Briefing - Reinforced Autoclaved Aerated Concrete (RAAC)


Reinforced Autoclaved Aerated Concrete (RAAC) is a building material used for structural, wall panels and roofing purposes from mid 1950s- to 1980’s.  It has been most widely used in flat roof construction as an alternative to timber, steel or traditional concrete.  In recent years there has been incidents of failure of the material in schools in England and sections of roof have collapsed.   


Argyll and Bute Council is aware of the position taken on Thursday 31st August by UK Government in relation to schools in England and Wales in relation to amended guidance on Reinforced Autoclaved Aerated Concrete (RAAC).  The Scottish Government has also issued statements over the past week with media attention.  


In relation to the condition of buildings, RAAC is similar to other building materials in that survey and monitoring is essential to identify issues where they might arise.  Argyll and Bute Council regularly visit and carry out surveys of our school buildings with an excellent safety record.  


We are in a reasonably fortunate position in Argyll and Bute in that a significant number of our buildings are pitched roofs generally of timber construction and therefore the use of RAAC is not widespread. Additionally a significant number of our buildings were constructed prior to the 1950s. 


Argyll and Bute Council has undertaken a desktop exercise to assess the likelihood of school buildings containing RAAC and have also visited and surveyed every Council owned school in 2023.  Surveys have included visual, physical and intrusive assessment to locate and test materials.  All local authorities in Scotland, in partnership with and following guidance from the Scottish Government, have been undertaking similar surveys and assessments.  Scottish Government has been collating and monitoring feedback from Councils.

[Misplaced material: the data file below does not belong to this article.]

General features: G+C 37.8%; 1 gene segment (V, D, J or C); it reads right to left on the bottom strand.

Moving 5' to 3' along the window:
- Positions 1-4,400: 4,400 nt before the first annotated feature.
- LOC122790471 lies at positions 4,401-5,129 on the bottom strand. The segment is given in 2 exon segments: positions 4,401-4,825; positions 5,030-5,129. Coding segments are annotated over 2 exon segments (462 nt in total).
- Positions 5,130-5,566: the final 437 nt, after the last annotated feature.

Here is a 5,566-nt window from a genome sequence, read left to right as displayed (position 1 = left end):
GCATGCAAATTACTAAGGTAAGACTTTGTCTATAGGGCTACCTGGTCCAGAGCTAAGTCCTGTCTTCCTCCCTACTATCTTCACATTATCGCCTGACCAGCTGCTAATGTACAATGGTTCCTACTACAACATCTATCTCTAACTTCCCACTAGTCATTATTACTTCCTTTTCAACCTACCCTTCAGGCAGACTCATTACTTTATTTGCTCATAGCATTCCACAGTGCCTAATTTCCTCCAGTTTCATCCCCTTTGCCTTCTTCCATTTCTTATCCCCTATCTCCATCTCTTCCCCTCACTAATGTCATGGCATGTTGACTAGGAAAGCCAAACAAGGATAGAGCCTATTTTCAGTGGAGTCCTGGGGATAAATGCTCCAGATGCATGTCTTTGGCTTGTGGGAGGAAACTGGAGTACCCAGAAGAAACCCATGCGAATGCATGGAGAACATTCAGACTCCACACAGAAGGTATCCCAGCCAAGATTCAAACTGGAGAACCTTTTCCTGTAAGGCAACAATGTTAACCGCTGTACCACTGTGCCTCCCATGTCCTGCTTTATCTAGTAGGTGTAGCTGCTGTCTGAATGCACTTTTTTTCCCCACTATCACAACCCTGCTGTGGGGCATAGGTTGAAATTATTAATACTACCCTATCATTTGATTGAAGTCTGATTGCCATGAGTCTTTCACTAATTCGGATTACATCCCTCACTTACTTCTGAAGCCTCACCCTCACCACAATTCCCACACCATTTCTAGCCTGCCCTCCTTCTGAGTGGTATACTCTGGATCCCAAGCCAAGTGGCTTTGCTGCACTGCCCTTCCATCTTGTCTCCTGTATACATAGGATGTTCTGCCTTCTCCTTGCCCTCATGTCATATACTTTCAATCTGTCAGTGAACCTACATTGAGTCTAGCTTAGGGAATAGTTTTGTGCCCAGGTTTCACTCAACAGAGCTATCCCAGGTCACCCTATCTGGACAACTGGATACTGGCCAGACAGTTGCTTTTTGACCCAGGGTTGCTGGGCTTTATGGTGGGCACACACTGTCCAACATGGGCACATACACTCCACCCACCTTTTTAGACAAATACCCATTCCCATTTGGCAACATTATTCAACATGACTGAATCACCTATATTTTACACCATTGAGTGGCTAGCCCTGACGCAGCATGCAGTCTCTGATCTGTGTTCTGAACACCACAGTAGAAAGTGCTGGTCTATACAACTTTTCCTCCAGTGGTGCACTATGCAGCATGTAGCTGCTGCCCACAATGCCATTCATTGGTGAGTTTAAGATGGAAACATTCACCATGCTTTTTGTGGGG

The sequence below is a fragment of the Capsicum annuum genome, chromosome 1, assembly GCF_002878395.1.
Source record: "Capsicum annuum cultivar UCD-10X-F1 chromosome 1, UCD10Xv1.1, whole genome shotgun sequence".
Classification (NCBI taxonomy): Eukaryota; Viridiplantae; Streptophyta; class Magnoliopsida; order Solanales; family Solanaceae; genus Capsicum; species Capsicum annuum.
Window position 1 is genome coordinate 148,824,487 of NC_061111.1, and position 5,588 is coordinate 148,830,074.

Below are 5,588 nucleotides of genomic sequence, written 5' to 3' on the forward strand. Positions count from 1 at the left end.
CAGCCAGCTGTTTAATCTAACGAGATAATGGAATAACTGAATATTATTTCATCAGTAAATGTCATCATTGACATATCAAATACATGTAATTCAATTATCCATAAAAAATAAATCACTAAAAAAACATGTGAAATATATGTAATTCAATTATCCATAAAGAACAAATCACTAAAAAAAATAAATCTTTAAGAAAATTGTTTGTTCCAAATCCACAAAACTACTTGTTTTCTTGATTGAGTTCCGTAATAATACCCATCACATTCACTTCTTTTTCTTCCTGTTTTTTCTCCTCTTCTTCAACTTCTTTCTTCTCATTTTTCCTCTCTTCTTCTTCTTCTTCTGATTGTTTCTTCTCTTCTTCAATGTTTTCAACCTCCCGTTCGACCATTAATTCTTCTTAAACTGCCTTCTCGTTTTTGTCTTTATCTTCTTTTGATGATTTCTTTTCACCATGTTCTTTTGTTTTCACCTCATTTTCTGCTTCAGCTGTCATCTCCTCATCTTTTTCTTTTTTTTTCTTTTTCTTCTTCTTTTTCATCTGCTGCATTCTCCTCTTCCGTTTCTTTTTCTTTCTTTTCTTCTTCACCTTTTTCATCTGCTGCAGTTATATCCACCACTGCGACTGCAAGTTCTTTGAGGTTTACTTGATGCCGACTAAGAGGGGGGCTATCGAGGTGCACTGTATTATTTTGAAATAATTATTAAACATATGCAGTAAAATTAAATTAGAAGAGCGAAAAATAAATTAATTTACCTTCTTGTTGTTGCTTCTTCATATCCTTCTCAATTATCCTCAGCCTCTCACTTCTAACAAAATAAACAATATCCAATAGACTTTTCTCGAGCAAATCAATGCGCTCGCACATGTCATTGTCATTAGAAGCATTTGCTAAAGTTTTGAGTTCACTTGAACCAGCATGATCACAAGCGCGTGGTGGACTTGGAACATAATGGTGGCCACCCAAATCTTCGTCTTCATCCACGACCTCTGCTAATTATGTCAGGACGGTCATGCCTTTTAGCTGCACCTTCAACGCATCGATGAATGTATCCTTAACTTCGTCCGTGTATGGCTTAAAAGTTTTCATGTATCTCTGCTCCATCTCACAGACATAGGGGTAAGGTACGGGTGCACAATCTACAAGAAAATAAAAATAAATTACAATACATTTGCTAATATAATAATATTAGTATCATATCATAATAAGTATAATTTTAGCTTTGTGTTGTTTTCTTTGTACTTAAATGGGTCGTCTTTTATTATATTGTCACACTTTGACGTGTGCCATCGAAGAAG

Our surveys have indicated that 1 education building has been confirmed to have RAAC present. This puts RAAC presence in schools at around 1%.  Work is now underway surveying other (non-school) related properties and thus far no other RAAC presence has been found in our hostels, care homes or leisure centres. Work continues to survey other categories of property.  


Site Specific – John Logie Baird School, Helensburgh

This one property affected is John Logie Baird School in Helensburgh, and both Council staff and specialist Structural Engineering consultants have been monitoring the RAAC in 2023 during multiple site visits.   It is not present throughout the whole school but only in parts.  

Steps are already in place to mitigate and reduce the RAAC concerns measures such as temporary propping, avoidance of areas, enhanced monitoring and developing replacement plans have been put in place on the advice of our specialist contractor.

The school remains open with mitigation measures in place. The Head Teacher and staff were briefed on Monday 4th September given the enhanced media interest and concern.  

Given the recent announcements and guidance changes, we continue to work with our Structural Engineering consultants to ensure mitigating actions are appropriate. The intention is to repair or remove the RAAC within 12months. 

A briefing note specific to the issue was provided to all John Logie Baird parents / carers with specific reference to their school on 4th and 6th September.

A general briefing note similar to this has been issued to all parents / carers across all Education settings on 4th September. 


Ross McLaughlin

Head of Commercial Services

Wendy Brownlie

Head of Education

Jen Crocket 

Head of Education

Did you find what you were looking for?

Why wasn't this information helpful

Limit to 250 characters.